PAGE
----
Nebraska coach Scott Frost was asked to place the value of getting a victory in the Week 0 opener against Illinois at Big Ten Media Day on July 22.
“These kids deserve a little wind under their wings,” he said. “That first game is going to be an opportunity for us against a Big Ten opponent. That really is a big game, but any one game isn’t going to catapult or sink us.”
Is that true? It’s easy to fall back on “it’s just one game,” but given what happened since, the pressure falls squarely on the Huskers to start the season with a win. On Aug. 18, it was revealed that the NCAA is investigating Frost and the program for the improper use of analysts and consultants . The Huskers also face allegations of running unauthorized workouts off campus during the COVID-19 pandemic.
BENDER: Will Alberts/Frost pairing lift Nebraska’s fortunes?
On Monday, Frost dished out a series of short answers to those questions at his weekly press conference , including how the team has responded to those issues.
“I don’t know,” Frost responded. “I’m focused on this Saturday.”
Frost could face punishment for those actions, and this could potentially give Nebraska leverage to fire the fourth-year coach without paying a $20 million buyout . It’s a big step backward after what appeared to be the start of a productive relationship between Frost and new athletic director Trev Alberts , a fellow Tom Osborne-bred winner from the 1990s heyday.
Is Nebraska really going to ask the same brutal question that Michigan has been asking the past few seasons with former quarterback Jim Harbaugh. That is, “If Frost can’t do it again, then who can?”
Frost checked every box coming in. He is a former national champion quarterback. He flipped UCF to a true College Football Playoff contender in two seasons. Who would the Husker entertain hiring if Frost cannot get the job done?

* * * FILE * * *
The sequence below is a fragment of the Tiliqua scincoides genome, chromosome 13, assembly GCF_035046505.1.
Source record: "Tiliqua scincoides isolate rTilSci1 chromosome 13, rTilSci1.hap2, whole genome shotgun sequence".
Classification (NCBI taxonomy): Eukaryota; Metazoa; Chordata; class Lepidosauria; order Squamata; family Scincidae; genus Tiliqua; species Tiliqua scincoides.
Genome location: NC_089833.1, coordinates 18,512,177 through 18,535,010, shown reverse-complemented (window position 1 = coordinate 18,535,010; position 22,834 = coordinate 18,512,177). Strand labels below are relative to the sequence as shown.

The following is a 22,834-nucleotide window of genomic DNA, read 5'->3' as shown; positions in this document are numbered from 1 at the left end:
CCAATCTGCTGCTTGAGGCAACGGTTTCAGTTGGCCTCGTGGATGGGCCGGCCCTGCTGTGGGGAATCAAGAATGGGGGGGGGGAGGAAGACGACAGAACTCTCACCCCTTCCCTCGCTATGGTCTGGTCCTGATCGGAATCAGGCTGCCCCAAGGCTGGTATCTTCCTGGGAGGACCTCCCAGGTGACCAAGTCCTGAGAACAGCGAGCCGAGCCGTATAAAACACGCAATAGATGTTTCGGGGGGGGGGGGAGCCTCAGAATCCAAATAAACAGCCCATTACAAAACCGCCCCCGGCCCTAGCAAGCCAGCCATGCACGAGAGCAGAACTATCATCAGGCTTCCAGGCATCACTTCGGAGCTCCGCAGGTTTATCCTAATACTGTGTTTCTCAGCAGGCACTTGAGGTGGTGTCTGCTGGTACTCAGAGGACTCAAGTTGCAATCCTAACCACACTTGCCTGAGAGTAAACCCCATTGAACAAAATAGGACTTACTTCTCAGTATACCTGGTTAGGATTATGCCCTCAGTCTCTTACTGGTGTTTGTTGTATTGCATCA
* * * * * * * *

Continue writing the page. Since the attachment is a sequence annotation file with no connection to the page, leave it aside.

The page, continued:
It has become a futile exercise to compare the five coaches who have succeeded Osborne at Nebraska.
The Huskers are 124-89 since firing Osborne’s first successor, Frank Solich; a .582 winning percentage that ranks 38th among FBS schools since 2004. The Husker sit uncomfortably between UCF (128-87), where Frost coached before coming to Nebraska; and Ohio (119-89), where Solich coached after leaving Lincoln.
That’s not all. Nebraska has struggled to find a Big Ten identity since joining the conference in the last turn of realignment. Former Big 12 conference mates Texas A&M (130-83) and Missouri (131-84) have better records since 2004 and have benefitted from the move to the SEC.
Frost, meanwhile, is being asked questions about how the Huskers might respond if they lose to Illinois in the opener; a team that beat Nebraska 41-23 in Lincoln, Neb., in 2020.
“I don’t think any team responds well to a loss,” Frost said when asked that question at Big Ten Media Days. “The one thing we need is momentum right now.”
That has yet to happen in September under Frost. In 2018, former Big 12 rival Colorado edged Nebraska 33-28 in a thriller. The Buffs beat the Huskers 34-31 in overtime in Week 2 of the following season. Ohio State routed Nebraska 52-24 in the 2020 opener Oct. 24.
Could one loss sink this team? No, but the rest of the schedule is brutal. The Huskers have a non-conference showdown at No. 2 Oklahoma on Sept. 18 and crossover games against Michigan and No. 4 Ohio State. Frost is 0-5 against No. 12 Wisconsin and No. 18 Iowa, Big Ten West rivals who have revelled in beating the Huskers.
Before the allegations surfaced, Frost appeared to have Nebraska headed in the right direction.
“There are so many good things happening in our program,” he said. “Our team has improved so much. Our talent has improved so much. The culture and attitude has improved so much.”
This is one game to show it. A win might not be enough to catapult Nebraska given where the program stands now.
A loss, however, could sink the Huskers’ season before it gets started.
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